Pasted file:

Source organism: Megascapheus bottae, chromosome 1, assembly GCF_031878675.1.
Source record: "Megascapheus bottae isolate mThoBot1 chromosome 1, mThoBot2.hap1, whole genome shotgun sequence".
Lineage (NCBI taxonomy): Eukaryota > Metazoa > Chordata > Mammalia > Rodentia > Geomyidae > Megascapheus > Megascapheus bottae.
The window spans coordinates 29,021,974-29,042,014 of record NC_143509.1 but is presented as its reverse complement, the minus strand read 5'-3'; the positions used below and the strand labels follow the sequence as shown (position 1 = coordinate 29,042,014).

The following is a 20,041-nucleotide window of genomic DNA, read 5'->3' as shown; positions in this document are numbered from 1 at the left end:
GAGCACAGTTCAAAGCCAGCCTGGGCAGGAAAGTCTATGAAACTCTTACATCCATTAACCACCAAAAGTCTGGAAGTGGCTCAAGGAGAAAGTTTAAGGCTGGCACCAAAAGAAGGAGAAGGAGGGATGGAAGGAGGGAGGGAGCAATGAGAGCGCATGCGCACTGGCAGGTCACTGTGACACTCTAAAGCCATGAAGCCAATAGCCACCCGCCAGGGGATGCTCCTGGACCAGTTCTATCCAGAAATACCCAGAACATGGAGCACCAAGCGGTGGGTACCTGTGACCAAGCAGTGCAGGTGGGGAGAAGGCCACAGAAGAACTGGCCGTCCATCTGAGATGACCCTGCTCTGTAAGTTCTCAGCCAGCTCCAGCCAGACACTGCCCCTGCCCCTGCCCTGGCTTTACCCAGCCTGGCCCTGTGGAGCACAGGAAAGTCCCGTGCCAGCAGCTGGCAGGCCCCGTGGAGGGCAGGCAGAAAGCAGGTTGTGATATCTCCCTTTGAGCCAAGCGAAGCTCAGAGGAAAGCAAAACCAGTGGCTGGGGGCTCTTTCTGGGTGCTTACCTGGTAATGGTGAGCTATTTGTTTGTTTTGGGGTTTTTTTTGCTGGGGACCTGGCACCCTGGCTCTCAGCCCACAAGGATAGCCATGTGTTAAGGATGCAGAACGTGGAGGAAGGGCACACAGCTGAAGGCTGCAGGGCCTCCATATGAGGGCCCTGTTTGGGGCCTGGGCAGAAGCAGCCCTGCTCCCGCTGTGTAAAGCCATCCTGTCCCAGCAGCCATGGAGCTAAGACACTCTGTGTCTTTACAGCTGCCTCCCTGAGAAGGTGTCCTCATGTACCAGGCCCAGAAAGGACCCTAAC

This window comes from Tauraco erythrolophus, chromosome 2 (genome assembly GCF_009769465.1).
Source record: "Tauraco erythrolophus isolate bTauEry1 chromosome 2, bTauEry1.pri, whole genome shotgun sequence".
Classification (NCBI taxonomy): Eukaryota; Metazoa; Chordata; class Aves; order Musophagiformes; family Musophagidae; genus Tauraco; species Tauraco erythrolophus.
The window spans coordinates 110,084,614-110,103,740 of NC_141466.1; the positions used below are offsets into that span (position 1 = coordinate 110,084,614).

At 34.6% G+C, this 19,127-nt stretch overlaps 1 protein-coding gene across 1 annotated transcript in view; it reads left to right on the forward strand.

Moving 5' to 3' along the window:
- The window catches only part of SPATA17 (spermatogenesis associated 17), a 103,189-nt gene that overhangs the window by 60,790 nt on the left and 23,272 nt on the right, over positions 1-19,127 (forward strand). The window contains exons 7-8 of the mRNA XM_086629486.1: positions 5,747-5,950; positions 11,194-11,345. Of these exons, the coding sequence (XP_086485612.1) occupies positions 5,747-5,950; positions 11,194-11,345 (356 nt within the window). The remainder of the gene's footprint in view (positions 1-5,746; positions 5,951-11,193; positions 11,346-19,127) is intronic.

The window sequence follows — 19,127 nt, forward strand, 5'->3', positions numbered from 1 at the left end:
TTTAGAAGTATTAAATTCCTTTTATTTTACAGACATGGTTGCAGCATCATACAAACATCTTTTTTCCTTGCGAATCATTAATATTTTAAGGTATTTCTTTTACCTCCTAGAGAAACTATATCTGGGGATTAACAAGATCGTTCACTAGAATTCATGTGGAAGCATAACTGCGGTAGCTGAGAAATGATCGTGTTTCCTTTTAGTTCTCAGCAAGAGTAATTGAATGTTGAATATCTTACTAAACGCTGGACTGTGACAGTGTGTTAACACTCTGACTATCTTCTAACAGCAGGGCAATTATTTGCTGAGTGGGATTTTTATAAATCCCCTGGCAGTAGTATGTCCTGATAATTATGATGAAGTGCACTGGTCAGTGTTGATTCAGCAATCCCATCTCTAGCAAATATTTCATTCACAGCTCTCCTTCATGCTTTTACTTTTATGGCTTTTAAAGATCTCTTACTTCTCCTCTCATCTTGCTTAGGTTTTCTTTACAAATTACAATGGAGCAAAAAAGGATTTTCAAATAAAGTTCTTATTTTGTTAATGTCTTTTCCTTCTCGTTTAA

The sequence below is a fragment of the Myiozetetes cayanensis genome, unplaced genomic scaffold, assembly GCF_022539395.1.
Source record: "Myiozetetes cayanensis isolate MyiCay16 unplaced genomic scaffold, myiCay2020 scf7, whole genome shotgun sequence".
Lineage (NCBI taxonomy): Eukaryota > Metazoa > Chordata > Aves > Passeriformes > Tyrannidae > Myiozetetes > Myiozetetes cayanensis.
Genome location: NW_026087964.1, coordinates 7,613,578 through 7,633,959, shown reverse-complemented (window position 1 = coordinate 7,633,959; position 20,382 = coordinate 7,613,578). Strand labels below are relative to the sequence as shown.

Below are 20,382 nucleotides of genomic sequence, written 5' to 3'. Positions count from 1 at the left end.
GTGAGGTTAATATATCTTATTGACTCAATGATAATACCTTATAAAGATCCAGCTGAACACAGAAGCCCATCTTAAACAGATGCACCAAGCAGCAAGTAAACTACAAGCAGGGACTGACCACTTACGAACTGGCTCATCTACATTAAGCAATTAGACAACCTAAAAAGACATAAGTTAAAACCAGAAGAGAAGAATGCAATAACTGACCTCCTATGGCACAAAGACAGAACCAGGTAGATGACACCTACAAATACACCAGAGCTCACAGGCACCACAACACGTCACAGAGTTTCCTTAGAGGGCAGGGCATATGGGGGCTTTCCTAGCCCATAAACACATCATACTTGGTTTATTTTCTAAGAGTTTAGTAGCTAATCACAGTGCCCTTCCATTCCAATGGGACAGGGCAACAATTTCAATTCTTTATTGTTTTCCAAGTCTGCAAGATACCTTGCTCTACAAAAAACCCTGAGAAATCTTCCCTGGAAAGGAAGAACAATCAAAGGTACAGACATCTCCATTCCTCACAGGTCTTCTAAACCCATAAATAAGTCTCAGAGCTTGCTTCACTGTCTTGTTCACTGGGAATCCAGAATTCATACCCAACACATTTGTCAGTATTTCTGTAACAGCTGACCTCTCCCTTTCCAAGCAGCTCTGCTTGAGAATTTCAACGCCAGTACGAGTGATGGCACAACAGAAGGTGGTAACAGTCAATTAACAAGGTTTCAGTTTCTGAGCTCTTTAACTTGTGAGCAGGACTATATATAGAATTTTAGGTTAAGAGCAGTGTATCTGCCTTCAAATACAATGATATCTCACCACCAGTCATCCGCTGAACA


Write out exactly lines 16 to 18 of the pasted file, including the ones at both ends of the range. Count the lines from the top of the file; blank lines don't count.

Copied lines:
The sequence below is a fragment of the Myiozetetes cayanensis genome, unplaced genomic scaffold, assembly GCF_022539395.1.
Source record: "Myiozetetes cayanensis isolate MyiCay16 unplaced genomic scaffold, myiCay2020 scf7, whole genome shotgun sequence".
Lineage (NCBI taxonomy): Eukaryota > Metazoa > Chordata > Aves > Passeriformes > Tyrannidae > Myiozetetes > Myiozetetes cayanensis.